I have seen a couple of questions about this subject already but I am searching for some insight around the performance variations between both of these techniques.

For instance, allows say I'm recording a log of occasions that will enter into the machine having a dictionary group of key/value pairs for that specific event. I'll record an entry within an Occasions table using the base data however I want a method to also link the extra key/value data. I'll don't know what types of Secrets or Values will be so any kind of predefined enum table appears unthinkable.

The wedding data is going to be constantly streaming in so place occasions is equally as essential as query occasions.

After I query for specific occasions I'll be with a couple fields around the Event in addition to data in the key/value data. For that XML way I'd simply employ a Characteristics.is available('xpath') statement included in the where clause to filter the records.

The stabilized way is always to make use of a Table with essentially Key and cost fields having a foreign connect to the big event record. This appears neat and simple however i be worried about the quantity of data that's involved.

You have three major choices for a 'flexible' storage mechanism.

  • XML fields are flexible but place you in the arena of blob storage, that is slow to question. I have seen queries against small data teams of 30,000 rows take a few minutes if this was digging stuff from the blobs with Xpath queries. This is actually the slowest option undoubtedly but it's flexible.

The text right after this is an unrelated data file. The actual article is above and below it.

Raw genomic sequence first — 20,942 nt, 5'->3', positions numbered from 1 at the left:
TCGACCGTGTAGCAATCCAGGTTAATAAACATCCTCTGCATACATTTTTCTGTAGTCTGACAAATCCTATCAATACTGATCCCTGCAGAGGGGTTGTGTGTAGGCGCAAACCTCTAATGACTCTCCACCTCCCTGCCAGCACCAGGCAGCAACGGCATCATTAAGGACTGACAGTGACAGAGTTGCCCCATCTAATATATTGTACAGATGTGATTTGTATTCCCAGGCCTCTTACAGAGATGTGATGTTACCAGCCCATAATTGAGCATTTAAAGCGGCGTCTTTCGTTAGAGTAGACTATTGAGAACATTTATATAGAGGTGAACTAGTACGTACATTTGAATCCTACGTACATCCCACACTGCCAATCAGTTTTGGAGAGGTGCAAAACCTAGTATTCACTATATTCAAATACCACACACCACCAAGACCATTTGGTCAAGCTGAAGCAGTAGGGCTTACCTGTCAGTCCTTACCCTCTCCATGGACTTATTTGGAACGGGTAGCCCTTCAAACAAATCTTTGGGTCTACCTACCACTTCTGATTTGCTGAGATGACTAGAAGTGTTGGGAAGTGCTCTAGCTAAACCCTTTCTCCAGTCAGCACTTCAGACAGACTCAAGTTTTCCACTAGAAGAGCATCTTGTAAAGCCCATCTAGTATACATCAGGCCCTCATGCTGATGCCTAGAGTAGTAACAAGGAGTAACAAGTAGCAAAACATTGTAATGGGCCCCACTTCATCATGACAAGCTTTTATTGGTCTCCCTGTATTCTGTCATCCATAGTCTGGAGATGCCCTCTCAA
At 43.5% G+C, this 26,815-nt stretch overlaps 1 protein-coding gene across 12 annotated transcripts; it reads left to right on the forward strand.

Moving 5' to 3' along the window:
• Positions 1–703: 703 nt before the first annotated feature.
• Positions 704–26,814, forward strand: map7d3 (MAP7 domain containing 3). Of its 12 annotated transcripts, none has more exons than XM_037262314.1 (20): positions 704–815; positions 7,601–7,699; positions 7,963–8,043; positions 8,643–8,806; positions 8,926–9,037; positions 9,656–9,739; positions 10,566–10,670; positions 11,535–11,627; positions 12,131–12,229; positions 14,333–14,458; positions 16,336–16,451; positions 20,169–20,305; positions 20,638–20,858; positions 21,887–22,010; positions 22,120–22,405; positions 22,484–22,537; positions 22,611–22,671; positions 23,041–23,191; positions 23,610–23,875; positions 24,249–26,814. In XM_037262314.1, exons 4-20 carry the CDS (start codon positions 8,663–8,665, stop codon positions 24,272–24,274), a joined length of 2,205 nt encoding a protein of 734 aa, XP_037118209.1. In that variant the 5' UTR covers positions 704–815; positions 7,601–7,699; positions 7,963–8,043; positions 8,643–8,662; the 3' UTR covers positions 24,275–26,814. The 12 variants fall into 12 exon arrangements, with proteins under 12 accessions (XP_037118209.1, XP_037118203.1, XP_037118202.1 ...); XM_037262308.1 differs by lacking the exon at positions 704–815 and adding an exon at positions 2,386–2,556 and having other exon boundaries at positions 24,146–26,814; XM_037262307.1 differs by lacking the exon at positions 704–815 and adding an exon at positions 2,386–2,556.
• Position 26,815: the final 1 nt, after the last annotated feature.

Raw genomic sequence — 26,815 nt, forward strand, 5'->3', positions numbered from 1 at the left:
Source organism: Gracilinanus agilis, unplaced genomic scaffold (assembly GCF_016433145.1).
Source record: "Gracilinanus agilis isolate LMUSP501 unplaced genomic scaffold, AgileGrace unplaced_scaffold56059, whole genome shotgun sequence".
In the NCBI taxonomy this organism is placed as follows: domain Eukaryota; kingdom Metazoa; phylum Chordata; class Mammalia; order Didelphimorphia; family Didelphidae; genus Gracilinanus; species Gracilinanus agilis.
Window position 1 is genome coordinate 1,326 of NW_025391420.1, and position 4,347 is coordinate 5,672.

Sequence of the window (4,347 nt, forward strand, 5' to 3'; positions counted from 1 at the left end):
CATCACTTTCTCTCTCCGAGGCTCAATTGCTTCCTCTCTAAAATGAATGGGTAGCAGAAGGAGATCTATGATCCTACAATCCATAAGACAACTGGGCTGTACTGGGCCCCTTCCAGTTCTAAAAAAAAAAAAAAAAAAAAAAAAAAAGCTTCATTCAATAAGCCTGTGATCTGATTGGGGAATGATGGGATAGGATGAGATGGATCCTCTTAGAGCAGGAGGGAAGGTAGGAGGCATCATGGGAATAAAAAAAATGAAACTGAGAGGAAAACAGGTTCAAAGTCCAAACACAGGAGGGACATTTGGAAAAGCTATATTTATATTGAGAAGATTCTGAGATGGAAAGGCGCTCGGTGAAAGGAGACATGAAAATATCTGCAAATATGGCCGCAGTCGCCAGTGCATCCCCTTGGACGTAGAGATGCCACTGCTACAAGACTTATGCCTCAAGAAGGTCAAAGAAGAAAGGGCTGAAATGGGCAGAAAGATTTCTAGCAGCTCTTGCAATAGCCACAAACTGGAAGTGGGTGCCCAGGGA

• Key/value pairs are much faster, specifically if you put a clustered index around the event key. Which means that all characteristics for any single event is going to be physically saved together within the database, that will minimise the I/O. The approach is stiffer than XML but substantially faster. The best queries to report against it might involve pivoting the information (i.e. a table scan to create medium difficulty flattened result) joining to obtain individual fields is going to be much reduced.

  • The quickest approach is to possess a flat table with some user defined fields (Field1 - Field50) and hold some metadata concerning the items in the fields. This is actually the quickest to place and quickest and simplest to question, however the contents on the table are opaque to anything without accessibility metadata.

The issue I believe the important thingOrworth table approach is concerning the datatypes - if your value might be a datetime, or perhaps a string or perhaps a unicode string or perhaps an integer, then how can you define the column? This dilemma means the worthiness column needs to be considered a datatype which could contain all of the different kinds of data inside it which in turn begs the question of efficiency/easy querying. Alternatively, you've multiple posts of specific datatypes, however i think this really is a little cumbersome.

For any true flexible schema, I can not think about a much better option than XML. You are able to index XML posts.

This article off MSDN talks about XML storage in greater detail.

I'd assume the stabilized way could be faster for Place and Choose procedures, if perhaps because that is what any RDBMS could be enhanced for. The "quantity of data involved" part may be an problem too, but a far more solvable one - how lengthy do you want that data immediately available, are you able to archive it following a day, or perhaps a couple days, or 3 several weeks, etc? SQL Server are designed for a great deal.

The wedding data is going to be constantly streaming in so place occasions is equally as essential as query occasions.

Option 3: Should you genuinely have lots of data constantly streaming - produce a separate queue in shared memory, in-process sqlite, separate db table, as well as it's own server, to keep the incoming raw event &lifier characteristics, and also have another process (scheduled task, home windows service, etc) parse that queue into whatever preferred format updated for fast Chooses. Optimal input, optimal output, prepared to scale either in direction, everyone's happy.